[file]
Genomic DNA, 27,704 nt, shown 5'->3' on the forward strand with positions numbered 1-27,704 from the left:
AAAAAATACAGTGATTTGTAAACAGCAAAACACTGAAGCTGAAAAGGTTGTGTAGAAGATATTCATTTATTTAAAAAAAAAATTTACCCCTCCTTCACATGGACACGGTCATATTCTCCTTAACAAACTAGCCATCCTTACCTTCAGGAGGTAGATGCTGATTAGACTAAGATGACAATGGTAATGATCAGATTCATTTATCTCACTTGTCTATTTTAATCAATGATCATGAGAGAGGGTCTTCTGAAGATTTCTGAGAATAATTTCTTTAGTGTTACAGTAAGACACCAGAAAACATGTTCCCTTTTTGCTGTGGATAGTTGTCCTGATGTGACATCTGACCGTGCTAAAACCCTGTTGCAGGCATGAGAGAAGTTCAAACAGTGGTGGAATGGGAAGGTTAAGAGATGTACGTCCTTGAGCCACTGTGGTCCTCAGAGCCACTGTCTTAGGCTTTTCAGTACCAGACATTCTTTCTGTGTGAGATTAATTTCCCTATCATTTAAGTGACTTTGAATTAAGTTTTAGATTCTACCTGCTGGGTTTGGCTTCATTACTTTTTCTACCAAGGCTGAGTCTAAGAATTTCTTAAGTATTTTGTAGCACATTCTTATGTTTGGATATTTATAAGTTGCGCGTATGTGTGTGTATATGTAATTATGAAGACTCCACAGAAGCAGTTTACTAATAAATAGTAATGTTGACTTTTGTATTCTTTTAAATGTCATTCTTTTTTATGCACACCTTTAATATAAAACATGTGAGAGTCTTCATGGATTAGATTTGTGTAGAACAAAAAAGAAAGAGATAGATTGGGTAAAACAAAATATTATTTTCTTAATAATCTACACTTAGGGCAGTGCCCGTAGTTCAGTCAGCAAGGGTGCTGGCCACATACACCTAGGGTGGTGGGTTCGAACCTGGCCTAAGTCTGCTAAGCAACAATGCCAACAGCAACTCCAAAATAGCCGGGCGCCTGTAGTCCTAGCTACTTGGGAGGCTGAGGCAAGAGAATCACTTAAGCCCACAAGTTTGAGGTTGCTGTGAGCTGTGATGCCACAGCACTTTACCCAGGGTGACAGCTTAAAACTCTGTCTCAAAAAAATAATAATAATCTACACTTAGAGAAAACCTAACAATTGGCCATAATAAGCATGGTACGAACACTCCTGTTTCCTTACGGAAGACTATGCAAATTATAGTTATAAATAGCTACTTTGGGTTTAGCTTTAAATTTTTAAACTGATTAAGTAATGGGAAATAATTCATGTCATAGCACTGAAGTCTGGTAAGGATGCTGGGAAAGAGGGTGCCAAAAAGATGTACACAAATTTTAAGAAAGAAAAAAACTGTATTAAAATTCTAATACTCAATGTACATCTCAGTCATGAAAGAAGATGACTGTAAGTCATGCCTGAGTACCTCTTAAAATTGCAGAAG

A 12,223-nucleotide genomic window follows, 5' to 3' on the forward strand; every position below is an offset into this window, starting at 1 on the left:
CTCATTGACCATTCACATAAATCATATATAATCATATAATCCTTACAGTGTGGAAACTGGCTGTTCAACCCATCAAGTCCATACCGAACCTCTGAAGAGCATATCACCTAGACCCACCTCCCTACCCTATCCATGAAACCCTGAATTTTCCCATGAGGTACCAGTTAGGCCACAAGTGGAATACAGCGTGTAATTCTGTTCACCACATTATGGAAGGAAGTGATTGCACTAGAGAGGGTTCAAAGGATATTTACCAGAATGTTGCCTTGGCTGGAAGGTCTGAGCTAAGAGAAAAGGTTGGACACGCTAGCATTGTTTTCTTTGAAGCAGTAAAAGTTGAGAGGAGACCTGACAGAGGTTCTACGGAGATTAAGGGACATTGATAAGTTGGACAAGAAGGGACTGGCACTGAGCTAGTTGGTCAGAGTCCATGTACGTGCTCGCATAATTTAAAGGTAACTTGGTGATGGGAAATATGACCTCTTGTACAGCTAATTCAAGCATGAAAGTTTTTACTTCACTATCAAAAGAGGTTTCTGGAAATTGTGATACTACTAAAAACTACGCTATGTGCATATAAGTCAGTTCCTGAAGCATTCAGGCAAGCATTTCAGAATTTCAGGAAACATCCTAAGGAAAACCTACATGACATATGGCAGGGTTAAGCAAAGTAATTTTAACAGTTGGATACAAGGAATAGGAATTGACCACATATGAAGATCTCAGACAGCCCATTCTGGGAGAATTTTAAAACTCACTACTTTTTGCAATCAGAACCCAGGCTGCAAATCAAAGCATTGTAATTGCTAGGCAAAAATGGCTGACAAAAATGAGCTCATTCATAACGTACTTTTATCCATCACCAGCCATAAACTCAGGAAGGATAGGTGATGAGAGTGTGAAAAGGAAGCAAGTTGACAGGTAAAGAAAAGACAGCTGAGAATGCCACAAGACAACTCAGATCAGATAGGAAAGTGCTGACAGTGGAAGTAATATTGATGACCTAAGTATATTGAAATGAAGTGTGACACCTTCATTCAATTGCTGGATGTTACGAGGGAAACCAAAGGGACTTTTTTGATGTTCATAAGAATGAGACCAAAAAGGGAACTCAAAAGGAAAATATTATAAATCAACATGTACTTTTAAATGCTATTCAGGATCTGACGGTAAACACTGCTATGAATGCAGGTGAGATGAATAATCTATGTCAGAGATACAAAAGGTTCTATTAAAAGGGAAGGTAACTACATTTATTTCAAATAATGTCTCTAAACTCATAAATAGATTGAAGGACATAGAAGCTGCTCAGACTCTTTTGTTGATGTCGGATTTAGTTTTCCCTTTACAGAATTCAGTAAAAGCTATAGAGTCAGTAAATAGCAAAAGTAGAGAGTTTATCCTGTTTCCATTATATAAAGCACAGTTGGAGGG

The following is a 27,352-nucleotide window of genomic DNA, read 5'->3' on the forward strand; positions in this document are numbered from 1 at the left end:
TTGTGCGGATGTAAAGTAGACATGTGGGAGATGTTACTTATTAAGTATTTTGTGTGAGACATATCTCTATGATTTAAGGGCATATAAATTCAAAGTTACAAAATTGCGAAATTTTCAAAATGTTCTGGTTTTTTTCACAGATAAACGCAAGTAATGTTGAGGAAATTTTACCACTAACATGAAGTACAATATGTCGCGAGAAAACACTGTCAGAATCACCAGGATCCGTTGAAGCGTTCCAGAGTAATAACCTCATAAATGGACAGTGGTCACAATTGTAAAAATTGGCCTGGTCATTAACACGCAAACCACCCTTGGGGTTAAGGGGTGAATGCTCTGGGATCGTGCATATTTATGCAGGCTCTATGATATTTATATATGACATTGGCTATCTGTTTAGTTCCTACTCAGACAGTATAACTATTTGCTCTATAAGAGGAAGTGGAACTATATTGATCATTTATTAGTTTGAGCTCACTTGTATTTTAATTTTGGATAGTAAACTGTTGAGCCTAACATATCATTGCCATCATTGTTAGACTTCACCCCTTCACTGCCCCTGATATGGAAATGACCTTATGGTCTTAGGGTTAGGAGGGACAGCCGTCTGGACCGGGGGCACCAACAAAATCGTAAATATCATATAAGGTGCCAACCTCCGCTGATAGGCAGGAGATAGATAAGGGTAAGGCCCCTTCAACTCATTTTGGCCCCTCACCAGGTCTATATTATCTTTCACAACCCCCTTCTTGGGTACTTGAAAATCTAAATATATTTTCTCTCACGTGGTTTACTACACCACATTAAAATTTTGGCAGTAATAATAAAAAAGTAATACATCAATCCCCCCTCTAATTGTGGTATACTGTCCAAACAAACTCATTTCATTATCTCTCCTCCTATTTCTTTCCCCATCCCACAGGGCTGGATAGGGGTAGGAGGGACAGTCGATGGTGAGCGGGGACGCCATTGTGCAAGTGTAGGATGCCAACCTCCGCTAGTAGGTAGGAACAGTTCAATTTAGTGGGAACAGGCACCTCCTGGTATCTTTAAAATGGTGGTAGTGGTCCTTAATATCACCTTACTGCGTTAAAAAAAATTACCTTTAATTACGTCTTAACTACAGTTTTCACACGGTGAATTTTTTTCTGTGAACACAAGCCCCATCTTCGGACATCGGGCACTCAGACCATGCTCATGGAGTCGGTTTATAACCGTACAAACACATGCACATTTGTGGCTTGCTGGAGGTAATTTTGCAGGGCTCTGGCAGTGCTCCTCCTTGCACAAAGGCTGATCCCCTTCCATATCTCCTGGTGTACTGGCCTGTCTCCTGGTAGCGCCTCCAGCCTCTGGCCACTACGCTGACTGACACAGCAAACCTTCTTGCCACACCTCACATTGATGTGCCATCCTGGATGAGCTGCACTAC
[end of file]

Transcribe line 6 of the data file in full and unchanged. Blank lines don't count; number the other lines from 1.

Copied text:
TTGTGCGGATGTAAAGTAGACATGTGGGAGATGTTACTTATTAAGTATTTTGTGTGAGACATATCTCTATGATTTAAGGGCATATAAATTCAAAGTTACAAAATTGCGAAATTTTCAAAATGTTCTGGTTTTTTTCACAGATAAACGCAAGTAATGTTGAGGAAATTTTACCACTAACATGAAGTACAATATGTCGCGAGAAAACACTGTCAGAATCACCAGGATCCGTTGAAGCGTTCCAGAGTAATAACCTCATAAATGGACAGTGGTCACAATTGTAAAAATTGGCCTGGTCATTAACACGCAAACCACCCTTGGGGTTAAGGGGTGAATGCTCTGGGATCGTGCATATTTATGCAGGCTCTATGATATTTATATATGACATTGGCTATCTGTTTAGTTCCTACTCAGACAGTATAACTATTTGCTCTATAAGAGGAAGTGGAACTATATTGATCATTTATTAGTTTGAGCTCACTTGTATTTTAATTTTGGATAGTAAACTGTTGAGCCTAACATATCATTGCCATCATTGTTAGACTTCACCCCTTCACTGCCCCTGATATGGAAATGACCTTATGGTCTTAGGGTTAGGAGGGACAGCCGTCTGGACCGGGGGCACCAACAAAATCGTAAATATCATATAAGGTGCCAACCTCCGCTGATAGGCAGGAGATAGATAAGGGTAAGGCCCCTTCAACTCATTTTGGCCCCTCACCAGGTCTATATTATCTTTCACAACCCCCTTCTTGGGTACTTGAAAATCTAAATATATTTTCTCTCACGTGGTTTACTACACCACATTAAAATTTTGGCAGTAATAATAAAAAAGTAATACATCAATCCCCCCTCTAATTGTGGTATACTGTCCAAACAAACTCATTTCATTATCTCTCCTCCTATTTCTTTCCCCATCCCACAGGGCTGGATAGGGGTAGGAGGGACAGTCGATGGTGAGCGGGGACGCCATTGTGCAAGTGTAGGATGCCAACCTCCGCTAGTAGGTAGGAACAGTTCAATTTAGTGGGAACAGGCACCTCCTGGTATCTTTAAAATGGTGGTAGTGGTCCTTAATATCACCTTACTGCGTTAAAAAAAATTACCTTTAATTACGTCTTAACTACAGTTTTCACACGGTGAATTTTTTTCTGTGAACACAAGCCCCATCTTCGGACATCGGGCACTCAGACCATGCTCATGGAGTCGGTTTATAACCGTACAAACACATGCACATTTGTGGCTTGCTGGAGGTAATTTTGCAGGGCTCTGGCAGTGCTCCTCCTTGCACAAAGGCTGATCCCCTTCCATATCTCCTGGTGTACTGGCCTGTCTCCTGGTAGCGCCTCCAGCCTCTGGCCACTACGCTGACTGACACAGCAAACCTTCTTGCCACACCTCACATTGATGTGCCATCCTGGATGAGCTGCACTAC